Saturday, April 13, 2024

Review: Harry Styles’ “House” Is Full of Familiar Furniture, But the Kids Don’t Know It, So It’s OK


Here’s the deal with Harry Styles and his new album, “Harry’s House.”

It has nothing to do with Olivia Wilde, and less to do with Joni Mitchell’s song, “Harry’s House.” So let’s dispel all that.

Harry is very likeable, full of fun, and a great pop star. He knows how to entertain an audience, and he has great fashion sense. On the Today show yesterday he was dressed like a barber pole with billowy sleeves.

But Harry is not a songwriter. His songs are cooked for him in a factory, not unlike most pop stars these days. He adds a few bars and puts his name on the credits. Celine Dion and Mariah Carey, and many others, have been doing that for years.

“Harry’s House” is full of familiar furniture. But as a Sony exec said to me recently, “The kids don’t know, and it’s okay.”

On his first two albums, Harry had a lot of borrowed riffs and melodies from the 70s. I called them out. No one cared.

With this “House,” the similarities to existing music are everywhere. “Late Night Talking” is a good single because it sounds a lot like Dua Lipa’s “Levitating.” (And listen, she’s being sued over that one anyway.) “As it Was” is a reminder of A-Ha’s “Take on Me.” The opening guitar of “Boyfriends” comes from Simon & Garfunkel’s “I Am a Rock.” The rest of it sounds like “Bookends.” On “Grapejuice,” you’ll find Paul McCartney’s “Let ‘Em In” speeded up. At least on “Daydreaming,” Styles and his crew give credit to Alex Weir, Quincy Jones and the Brothers Johnson. They couldn’t get away with that one.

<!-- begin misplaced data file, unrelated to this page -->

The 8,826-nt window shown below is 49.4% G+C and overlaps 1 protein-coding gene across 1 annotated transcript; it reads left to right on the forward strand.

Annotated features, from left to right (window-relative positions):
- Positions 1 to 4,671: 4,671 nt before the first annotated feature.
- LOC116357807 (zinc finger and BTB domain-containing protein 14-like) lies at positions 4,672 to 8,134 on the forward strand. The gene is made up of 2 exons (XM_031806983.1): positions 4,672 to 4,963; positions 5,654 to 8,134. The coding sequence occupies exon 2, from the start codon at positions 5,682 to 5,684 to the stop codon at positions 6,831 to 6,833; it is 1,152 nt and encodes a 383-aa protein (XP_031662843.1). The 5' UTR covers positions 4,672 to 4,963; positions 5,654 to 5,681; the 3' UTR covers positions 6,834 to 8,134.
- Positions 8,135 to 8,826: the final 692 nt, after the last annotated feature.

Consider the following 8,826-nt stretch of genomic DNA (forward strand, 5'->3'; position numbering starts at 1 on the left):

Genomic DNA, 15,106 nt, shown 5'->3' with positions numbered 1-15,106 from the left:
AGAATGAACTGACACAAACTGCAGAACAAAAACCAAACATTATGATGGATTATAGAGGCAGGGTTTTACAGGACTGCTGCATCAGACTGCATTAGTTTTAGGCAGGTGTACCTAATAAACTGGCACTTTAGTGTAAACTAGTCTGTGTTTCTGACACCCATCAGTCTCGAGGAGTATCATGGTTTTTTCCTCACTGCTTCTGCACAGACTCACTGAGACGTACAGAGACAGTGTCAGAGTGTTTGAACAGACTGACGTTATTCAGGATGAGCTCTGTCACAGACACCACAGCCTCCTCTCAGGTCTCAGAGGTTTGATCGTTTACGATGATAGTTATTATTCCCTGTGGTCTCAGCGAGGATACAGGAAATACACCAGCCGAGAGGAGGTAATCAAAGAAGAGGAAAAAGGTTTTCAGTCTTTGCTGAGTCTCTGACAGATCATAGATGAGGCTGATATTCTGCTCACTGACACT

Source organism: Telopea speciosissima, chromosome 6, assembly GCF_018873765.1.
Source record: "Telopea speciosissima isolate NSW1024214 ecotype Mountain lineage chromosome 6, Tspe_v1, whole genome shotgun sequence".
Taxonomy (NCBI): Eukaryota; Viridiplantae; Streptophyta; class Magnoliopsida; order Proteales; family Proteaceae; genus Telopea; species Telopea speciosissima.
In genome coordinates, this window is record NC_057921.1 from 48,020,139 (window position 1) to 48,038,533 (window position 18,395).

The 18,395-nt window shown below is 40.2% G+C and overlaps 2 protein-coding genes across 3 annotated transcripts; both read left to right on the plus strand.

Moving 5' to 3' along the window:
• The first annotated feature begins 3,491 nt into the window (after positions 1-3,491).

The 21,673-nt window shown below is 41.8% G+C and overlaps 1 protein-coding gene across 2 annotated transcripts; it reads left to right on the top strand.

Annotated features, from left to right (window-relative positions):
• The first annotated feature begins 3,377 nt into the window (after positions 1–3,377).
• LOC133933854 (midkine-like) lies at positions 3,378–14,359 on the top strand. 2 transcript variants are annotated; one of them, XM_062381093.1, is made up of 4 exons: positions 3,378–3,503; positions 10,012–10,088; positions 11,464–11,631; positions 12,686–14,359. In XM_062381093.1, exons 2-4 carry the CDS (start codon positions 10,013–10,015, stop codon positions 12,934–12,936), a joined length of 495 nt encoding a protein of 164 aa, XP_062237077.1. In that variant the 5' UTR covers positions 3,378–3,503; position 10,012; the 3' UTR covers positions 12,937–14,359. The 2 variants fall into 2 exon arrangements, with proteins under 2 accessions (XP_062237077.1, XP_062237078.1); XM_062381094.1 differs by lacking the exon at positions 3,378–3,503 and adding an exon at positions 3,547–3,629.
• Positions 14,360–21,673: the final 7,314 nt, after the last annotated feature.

Do I expect a totally original album of songs? Not anymore. It’s the third album. Does it matter? Not really. Styles is a sunny, pleasing performer. He’s harmless fun. He doesn’t have to be Simon or McCartney or Quincy Jones and Alex Weir, or even Dua Lipa. Every generation needs a good pop star with an optimistic outlook, a little sexy teasing, and tousled hair. So why not enjoy being a guest in “Harry’s House” for now? Anc maybe all these references will send kids to the originals, which is just fine.

Roger Friedman
Roger Friedman
Roger Friedman began his Showbiz411 column in April 2009 after 10 years with Fox News, where he created the Fox411 column. His movie reviews are carried by Rotten Tomatoes, and he is a member of both the movie and TV branches of the Critics Choice Awards. His articles have appeared in dozens of publications over the years including New York Magazine, where he wrote the Intelligencer column in the mid 90s and covered the OJ Simpson trial, and Fox News (when it wasn't so crazy) where he covered Michael Jackson. He is also the writer and co-producer of "Only the Strong Survive," a selection of the Cannes, Sundance, and Telluride Film festivals, directed by DA Pennebaker and Chris Hegedus.

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